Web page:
Why lockdown could be the perfect breeding ground for fleas
Experts have warned that the coronavirus lockdown could result in an increase in the number of fleas in the UK.
Between unusual weather and now lockdown keeping pet owners indoors, there could soon be a lot more of these creepy crawlies hopping around than we’re used to seeing.
Zoe Costigan, a vet at pet wellbeing firm ITCHpet.com has said the ‘combination of climate and missed preventative treatments have created a perfect storm and ideal breeding ground for fleas.’
She added: ‘With flooding, followed by record-high temperatures at the beginning of the year and forecasters predicting one of the hottest summers on record, it’s really important to get back on track with parasite protection, as this is the perfect breeding ground for fleas.
‘Fleas are not only a source of irritation but can also cause skin inflammation and severe distress, as well as acting as a carrier for other parasites such as tapeworm. It is so much easier to prevent an infestation than to treat one.
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‘Also, because fleas have four main stages in their life cycle – adult, egg, larva, and pupa – the total flea life cycle can range from a couple weeks to several months, depending on environmental conditions, so missing the odd treatment really does matter.’
A study of 2,000 people commissioned by ITCHpet.com found that one in ten participants found treating their pets for parasites more difficult in the midst of the coronavirus pandemic, and 15% said they have struggled to get to pet shops and vets during lockdown.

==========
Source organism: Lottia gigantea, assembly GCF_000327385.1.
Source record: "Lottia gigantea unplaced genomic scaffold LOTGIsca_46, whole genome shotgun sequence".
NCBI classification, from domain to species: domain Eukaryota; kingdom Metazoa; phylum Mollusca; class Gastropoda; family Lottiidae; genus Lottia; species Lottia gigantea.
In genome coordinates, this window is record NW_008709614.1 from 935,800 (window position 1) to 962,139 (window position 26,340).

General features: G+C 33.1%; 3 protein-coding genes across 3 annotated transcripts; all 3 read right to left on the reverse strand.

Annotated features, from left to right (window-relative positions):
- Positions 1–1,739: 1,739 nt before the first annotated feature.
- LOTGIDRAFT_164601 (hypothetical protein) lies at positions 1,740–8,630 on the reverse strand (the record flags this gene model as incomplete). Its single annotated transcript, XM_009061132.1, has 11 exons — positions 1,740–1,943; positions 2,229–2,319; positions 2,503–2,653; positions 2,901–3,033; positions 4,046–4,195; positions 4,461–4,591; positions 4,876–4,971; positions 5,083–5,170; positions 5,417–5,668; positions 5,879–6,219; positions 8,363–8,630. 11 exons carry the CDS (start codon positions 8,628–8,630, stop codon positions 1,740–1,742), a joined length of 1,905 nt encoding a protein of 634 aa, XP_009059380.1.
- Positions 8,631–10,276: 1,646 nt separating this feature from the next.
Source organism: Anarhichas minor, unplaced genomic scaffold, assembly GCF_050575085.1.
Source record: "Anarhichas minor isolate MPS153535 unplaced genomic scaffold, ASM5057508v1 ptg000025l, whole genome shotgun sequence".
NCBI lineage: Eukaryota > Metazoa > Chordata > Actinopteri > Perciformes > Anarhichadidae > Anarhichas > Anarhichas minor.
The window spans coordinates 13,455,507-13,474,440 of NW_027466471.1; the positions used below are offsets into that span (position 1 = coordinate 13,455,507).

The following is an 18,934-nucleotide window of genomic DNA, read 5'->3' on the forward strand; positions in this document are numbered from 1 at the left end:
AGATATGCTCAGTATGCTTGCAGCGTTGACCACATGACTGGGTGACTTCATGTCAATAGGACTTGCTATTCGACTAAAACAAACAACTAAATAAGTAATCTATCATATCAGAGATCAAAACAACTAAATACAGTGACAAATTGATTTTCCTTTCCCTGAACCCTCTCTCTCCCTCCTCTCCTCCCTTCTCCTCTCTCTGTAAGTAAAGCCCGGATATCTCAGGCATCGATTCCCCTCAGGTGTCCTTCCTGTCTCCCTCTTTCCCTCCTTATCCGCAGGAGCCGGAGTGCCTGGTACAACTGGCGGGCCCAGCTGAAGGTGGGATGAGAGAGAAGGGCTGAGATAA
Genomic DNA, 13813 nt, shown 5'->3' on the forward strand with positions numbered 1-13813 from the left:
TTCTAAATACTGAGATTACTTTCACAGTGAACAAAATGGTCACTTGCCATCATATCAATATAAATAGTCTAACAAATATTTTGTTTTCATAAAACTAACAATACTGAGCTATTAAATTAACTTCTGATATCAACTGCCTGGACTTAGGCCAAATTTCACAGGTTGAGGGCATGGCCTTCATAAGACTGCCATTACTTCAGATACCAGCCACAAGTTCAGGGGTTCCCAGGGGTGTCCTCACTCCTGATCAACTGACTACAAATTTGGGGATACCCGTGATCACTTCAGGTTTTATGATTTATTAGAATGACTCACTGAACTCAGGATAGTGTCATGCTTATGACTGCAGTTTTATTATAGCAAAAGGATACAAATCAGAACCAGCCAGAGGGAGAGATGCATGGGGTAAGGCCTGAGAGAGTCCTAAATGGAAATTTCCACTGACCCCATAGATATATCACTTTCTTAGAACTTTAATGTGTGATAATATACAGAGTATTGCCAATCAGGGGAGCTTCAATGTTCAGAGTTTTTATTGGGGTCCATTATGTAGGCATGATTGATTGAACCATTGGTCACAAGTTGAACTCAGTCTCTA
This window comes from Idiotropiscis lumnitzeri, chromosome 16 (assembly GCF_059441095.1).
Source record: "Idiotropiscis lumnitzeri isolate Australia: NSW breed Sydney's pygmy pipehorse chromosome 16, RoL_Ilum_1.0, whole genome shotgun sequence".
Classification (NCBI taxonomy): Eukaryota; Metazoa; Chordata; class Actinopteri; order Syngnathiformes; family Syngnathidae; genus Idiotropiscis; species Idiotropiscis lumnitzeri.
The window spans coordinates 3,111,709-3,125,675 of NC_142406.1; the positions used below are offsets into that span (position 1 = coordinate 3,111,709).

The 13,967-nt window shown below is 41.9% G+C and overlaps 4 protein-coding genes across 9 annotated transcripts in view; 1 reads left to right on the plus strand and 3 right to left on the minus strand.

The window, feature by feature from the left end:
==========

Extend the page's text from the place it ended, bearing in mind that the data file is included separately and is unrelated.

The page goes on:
On top of that, 17% said were unable to treat their furry friends for fleas in March, with that figure rising to 23% in April.
Worming has also taken a bit of a backseat during lockdown, with 16% of respondents saying they didn’t treat their pets in March. In April that number rose to 24%.
Respondents also reported frustrations with online shopping, with 11% of them saying they gave up queuing on on websites with long waiting times.
How to tell if your pet has fleas
Zoe said ‘excessive scratching’ is a good indication that your hairy buddy is suffering from fleas, adding that pet owners should ‘look out for constant licking and biting too.’
She said: ‘Fleas are normally reddy-brown and about 2mm long. In cats, fleas most commonly live around the head and neck. Check here as well as on its back and belly. Fleas on dogs on the other hand tend to target their lower back, chest, belly and legs.
‘If you suspect an infestation, look for black specks on your pet’s skin where you part the fur. Wipe these away with some damp cotton wool and then look at the cotton wool. If it is red tinged, this is flea dirt or faeces.’
Zoe also highlighted that humans are sadly not immune from flea infestations, saying: ‘Fleas prefer to live on your pet, but they can also take up residence on you. If the population grows, fleas can branch out and begin living in carpets, rugs, bedding and upholstered furniture.
‘Fleabites on people are pretty distinctive – and not to mention incredibly itchy. Most commonly found around the legs or ankle, they look like small red bumps in clusters of three or four. You may also notice a red “halo” around the bite centre.’
How to get rid of fleas
If you find fleas on your pet, the RSPCA recommends that you fight the flea epidemic (flepidemic?) by treating not only your pet quickly, but also your home, as fleas can live for months without a host to feed from.
The charity’s website also states: ‘Only give your pet flea treatment that has been recommended for them. Products suitable for one species may not be suitable for another.
‘Some dog flea treatments contain permethrin, an insecticide that is safe for dogs but highly toxic to cats.’
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